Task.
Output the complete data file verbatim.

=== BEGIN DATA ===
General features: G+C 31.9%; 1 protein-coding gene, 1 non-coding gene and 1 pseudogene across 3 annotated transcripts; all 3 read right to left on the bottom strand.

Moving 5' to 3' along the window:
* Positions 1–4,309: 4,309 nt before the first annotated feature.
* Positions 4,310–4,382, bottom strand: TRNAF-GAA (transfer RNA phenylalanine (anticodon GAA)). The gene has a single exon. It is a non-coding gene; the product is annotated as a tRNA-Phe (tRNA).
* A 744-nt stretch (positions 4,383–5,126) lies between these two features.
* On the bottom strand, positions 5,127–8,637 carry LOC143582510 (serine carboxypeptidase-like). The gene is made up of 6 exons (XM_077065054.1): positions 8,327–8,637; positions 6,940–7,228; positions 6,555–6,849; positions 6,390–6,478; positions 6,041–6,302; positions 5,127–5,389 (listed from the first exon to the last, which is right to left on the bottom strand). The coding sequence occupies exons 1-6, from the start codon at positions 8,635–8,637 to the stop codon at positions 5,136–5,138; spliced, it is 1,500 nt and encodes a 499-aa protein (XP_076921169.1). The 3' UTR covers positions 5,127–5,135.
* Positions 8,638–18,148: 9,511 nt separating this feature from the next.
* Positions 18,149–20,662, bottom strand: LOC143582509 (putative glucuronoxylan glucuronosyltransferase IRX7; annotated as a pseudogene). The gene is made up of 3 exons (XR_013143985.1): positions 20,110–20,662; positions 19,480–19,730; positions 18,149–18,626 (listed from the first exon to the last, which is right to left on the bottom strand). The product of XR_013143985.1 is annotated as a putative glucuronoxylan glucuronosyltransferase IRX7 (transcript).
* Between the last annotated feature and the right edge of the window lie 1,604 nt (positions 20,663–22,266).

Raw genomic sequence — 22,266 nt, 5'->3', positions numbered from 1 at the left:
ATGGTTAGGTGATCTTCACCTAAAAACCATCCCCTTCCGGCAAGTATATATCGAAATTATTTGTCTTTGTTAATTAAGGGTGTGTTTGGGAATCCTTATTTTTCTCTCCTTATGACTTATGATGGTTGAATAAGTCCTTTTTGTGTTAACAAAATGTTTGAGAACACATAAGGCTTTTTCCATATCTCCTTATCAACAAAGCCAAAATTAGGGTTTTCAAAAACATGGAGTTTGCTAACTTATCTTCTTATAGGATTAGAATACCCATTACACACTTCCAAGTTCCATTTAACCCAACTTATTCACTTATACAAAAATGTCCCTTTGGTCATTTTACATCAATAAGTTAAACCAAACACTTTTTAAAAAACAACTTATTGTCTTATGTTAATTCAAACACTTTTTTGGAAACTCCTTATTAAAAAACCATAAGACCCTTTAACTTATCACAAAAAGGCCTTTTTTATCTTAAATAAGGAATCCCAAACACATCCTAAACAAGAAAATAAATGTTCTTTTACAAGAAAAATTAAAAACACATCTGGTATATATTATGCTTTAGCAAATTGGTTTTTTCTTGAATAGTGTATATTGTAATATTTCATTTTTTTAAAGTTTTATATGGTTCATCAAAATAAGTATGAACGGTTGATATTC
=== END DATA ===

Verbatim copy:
General features: G+C 31.9%; 1 protein-coding gene, 1 non-coding gene and 1 pseudogene across 3 annotated transcripts; all 3 read right to left on the bottom strand.

Moving 5' to 3' along the window:
* Positions 1–4,309: 4,309 nt before the first annotated feature.
* Positions 4,310–4,382, bottom strand: TRNAF-GAA (transfer RNA phenylalanine (anticodon GAA)). The gene has a single exon. It is a non-coding gene; the product is annotated as a tRNA-Phe (tRNA).
* A 744-nt stretch (positions 4,383–5,126) lies between these two features.
* On the bottom strand, positions 5,127–8,637 carry LOC143582510 (serine carboxypeptidase-like). The gene is made up of 6 exons (XM_077065054.1): positions 8,327–8,637; positions 6,940–7,228; positions 6,555–6,849; positions 6,390–6,478; positions 6,041–6,302; positions 5,127–5,389 (listed from the first exon to the last, which is right to left on the bottom strand). The coding sequence occupies exons 1-6, from the start codon at positions 8,635–8,637 to the stop codon at positions 5,136–5,138; spliced, it is 1,500 nt and encodes a 499-aa protein (XP_076921169.1). The 3' UTR covers positions 5,127–5,135.
* Positions 8,638–18,148: 9,511 nt separating this feature from the next.
* Positions 18,149–20,662, bottom strand: LOC143582509 (putative glucuronoxylan glucuronosyltransferase IRX7; annotated as a pseudogene). The gene is made up of 3 exons (XR_013143985.1): positions 20,110–20,662; positions 19,480–19,730; positions 18,149–18,626 (listed from the first exon to the last, which is right to left on the bottom strand). The product of XR_013143985.1 is annotated as a putative glucuronoxylan glucuronosyltransferase IRX7 (transcript).
* Between the last annotated feature and the right edge of the window lie 1,604 nt (positions 20,663–22,266).

Raw genomic sequence — 22,266 nt, 5'->3', positions numbered from 1 at the left:
ATGGTTAGGTGATCTTCACCTAAAAACCATCCCCTTCCGGCAAGTATATATCGAAATTATTTGTCTTTGTTAATTAAGGGTGTGTTTGGGAATCCTTATTTTTCTCTCCTTATGACTTATGATGGTTGAATAAGTCCTTTTTGTGTTAACAAAATGTTTGAGAACACATAAGGCTTTTTCCATATCTCCTTATCAACAAAGCCAAAATTAGGGTTTTCAAAAACATGGAGTTTGCTAACTTATCTTCTTATAGGATTAGAATACCCATTACACACTTCCAAGTTCCATTTAACCCAACTTATTCACTTATACAAAAATGTCCCTTTGGTCATTTTACATCAATAAGTTAAACCAAACACTTTTTAAAAAACAACTTATTGTCTTATGTTAATTCAAACACTTTTTTGGAAACTCCTTATTAAAAAACCATAAGACCCTTTAACTTATCACAAAAAGGCCTTTTTTATCTTAAATAAGGAATCCCAAACACATCCTAAACAAGAAAATAAATGTTCTTTTACAAGAAAAATTAAAAACACATCTGGTATATATTATGCTTTAGCAAATTGGTTTTTTCTTGAATAGTGTATATTGTAATATTTCATTTTTTTAAAGTTTTATATGGTTCATCAAAATAAGTATGAACGGTTGATATTC